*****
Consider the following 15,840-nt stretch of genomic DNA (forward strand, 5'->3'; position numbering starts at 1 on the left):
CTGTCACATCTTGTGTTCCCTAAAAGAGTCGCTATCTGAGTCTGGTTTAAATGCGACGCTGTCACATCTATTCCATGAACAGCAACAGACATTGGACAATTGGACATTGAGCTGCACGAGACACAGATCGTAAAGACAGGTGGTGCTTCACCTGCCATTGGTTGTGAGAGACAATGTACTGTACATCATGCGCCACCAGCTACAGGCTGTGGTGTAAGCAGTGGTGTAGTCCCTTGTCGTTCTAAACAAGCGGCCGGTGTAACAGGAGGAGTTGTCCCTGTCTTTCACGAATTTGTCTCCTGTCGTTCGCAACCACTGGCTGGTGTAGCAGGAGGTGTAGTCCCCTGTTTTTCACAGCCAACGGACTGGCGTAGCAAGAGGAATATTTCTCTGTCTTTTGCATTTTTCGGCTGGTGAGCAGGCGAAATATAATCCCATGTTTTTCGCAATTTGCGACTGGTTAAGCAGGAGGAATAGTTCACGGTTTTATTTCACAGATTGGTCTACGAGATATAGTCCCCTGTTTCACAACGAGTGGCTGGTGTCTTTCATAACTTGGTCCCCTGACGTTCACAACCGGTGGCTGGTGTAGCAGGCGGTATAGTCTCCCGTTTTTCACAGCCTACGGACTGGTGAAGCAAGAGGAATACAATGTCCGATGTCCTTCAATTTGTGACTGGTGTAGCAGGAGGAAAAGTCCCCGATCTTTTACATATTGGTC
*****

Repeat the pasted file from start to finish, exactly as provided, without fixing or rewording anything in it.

Consider the following 15,840-nt stretch of genomic DNA (forward strand, 5'->3'; position numbering starts at 1 on the left):
CTGTCACATCTTGTGTTCCCTAAAAGAGTCGCTATCTGAGTCTGGTTTAAATGCGACGCTGTCACATCTATTCCATGAACAGCAACAGACATTGGACAATTGGACATTGAGCTGCACGAGACACAGATCGTAAAGACAGGTGGTGCTTCACCTGCCATTGGTTGTGAGAGACAATGTACTGTACATCATGCGCCACCAGCTACAGGCTGTGGTGTAAGCAGTGGTGTAGTCCCTTGTCGTTCTAAACAAGCGGCCGGTGTAACAGGAGGAGTTGTCCCTGTCTTTCACGAATTTGTCTCCTGTCGTTCGCAACCACTGGCTGGTGTAGCAGGAGGTGTAGTCCCCTGTTTTTCACAGCCAACGGACTGGCGTAGCAAGAGGAATATTTCTCTGTCTTTTGCATTTTTCGGCTGGTGAGCAGGCGAAATATAATCCCATGTTTTTCGCAATTTGCGACTGGTTAAGCAGGAGGAATAGTTCACGGTTTTATTTCACAGATTGGTCTACGAGATATAGTCCCCTGTTTCACAACGAGTGGCTGGTGTCTTTCATAACTTGGTCCCCTGACGTTCACAACCGGTGGCTGGTGTAGCAGGCGGTATAGTCTCCCGTTTTTCACAGCCTACGGACTGGTGAAGCAAGAGGAATACAATGTCCGATGTCCTTCAATTTGTGACTGGTGTAGCAGGAGGAAAAGTCCCCGATCTTTTACATATTGGTC